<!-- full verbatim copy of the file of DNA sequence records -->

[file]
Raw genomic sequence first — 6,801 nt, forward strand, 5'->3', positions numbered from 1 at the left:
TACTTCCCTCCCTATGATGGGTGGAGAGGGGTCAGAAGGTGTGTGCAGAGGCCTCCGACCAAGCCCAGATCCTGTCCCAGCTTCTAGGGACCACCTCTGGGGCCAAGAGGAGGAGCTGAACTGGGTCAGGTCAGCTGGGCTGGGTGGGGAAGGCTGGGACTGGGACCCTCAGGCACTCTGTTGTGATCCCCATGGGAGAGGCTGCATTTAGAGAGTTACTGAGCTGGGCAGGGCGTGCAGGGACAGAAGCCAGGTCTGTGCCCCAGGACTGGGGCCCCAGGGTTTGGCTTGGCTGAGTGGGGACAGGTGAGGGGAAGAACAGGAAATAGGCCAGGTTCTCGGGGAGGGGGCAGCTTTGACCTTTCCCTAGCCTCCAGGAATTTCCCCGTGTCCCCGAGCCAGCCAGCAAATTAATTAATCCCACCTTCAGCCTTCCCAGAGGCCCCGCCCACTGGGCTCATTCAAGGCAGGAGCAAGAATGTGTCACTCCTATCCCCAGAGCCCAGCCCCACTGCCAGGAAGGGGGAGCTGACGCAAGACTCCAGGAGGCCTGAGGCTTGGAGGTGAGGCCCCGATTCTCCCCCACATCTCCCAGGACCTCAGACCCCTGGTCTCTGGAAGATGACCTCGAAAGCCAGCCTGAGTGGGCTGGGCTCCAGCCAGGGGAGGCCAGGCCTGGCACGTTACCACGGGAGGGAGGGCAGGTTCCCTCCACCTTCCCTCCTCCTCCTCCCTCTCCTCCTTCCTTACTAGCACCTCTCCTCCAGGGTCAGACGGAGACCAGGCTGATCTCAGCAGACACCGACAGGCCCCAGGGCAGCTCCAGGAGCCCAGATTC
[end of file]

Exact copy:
Raw genomic sequence first — 6,801 nt, forward strand, 5'->3', positions numbered from 1 at the left:
TACTTCCCTCCCTATGATGGGTGGAGAGGGGTCAGAAGGTGTGTGCAGAGGCCTCCGACCAAGCCCAGATCCTGTCCCAGCTTCTAGGGACCACCTCTGGGGCCAAGAGGAGGAGCTGAACTGGGTCAGGTCAGCTGGGCTGGGTGGGGAAGGCTGGGACTGGGACCCTCAGGCACTCTGTTGTGATCCCCATGGGAGAGGCTGCATTTAGAGAGTTACTGAGCTGGGCAGGGCGTGCAGGGACAGAAGCCAGGTCTGTGCCCCAGGACTGGGGCCCCAGGGTTTGGCTTGGCTGAGTGGGGACAGGTGAGGGGAAGAACAGGAAATAGGCCAGGTTCTCGGGGAGGGGGCAGCTTTGACCTTTCCCTAGCCTCCAGGAATTTCCCCGTGTCCCCGAGCCAGCCAGCAAATTAATTAATCCCACCTTCAGCCTTCCCAGAGGCCCCGCCCACTGGGCTCATTCAAGGCAGGAGCAAGAATGTGTCACTCCTATCCCCAGAGCCCAGCCCCACTGCCAGGAAGGGGGAGCTGACGCAAGACTCCAGGAGGCCTGAGGCTTGGAGGTGAGGCCCCGATTCTCCCCCACATCTCCCAGGACCTCAGACCCCTGGTCTCTGGAAGATGACCTCGAAAGCCAGCCTGAGTGGGCTGGGCTCCAGCCAGGGGAGGCCAGGCCTGGCACGTTACCACGGGAGGGAGGGCAGGTTCCCTCCACCTTCCCTCCTCCTCCTCCCTCTCCTCCTTCCTTACTAGCACCTCTCCTCCAGGGTCAGACGGAGACCAGGCTGATCTCAGCAGACACCGACAGGCCCCAGGGCAGCTCCAGGAGCCCAGATTC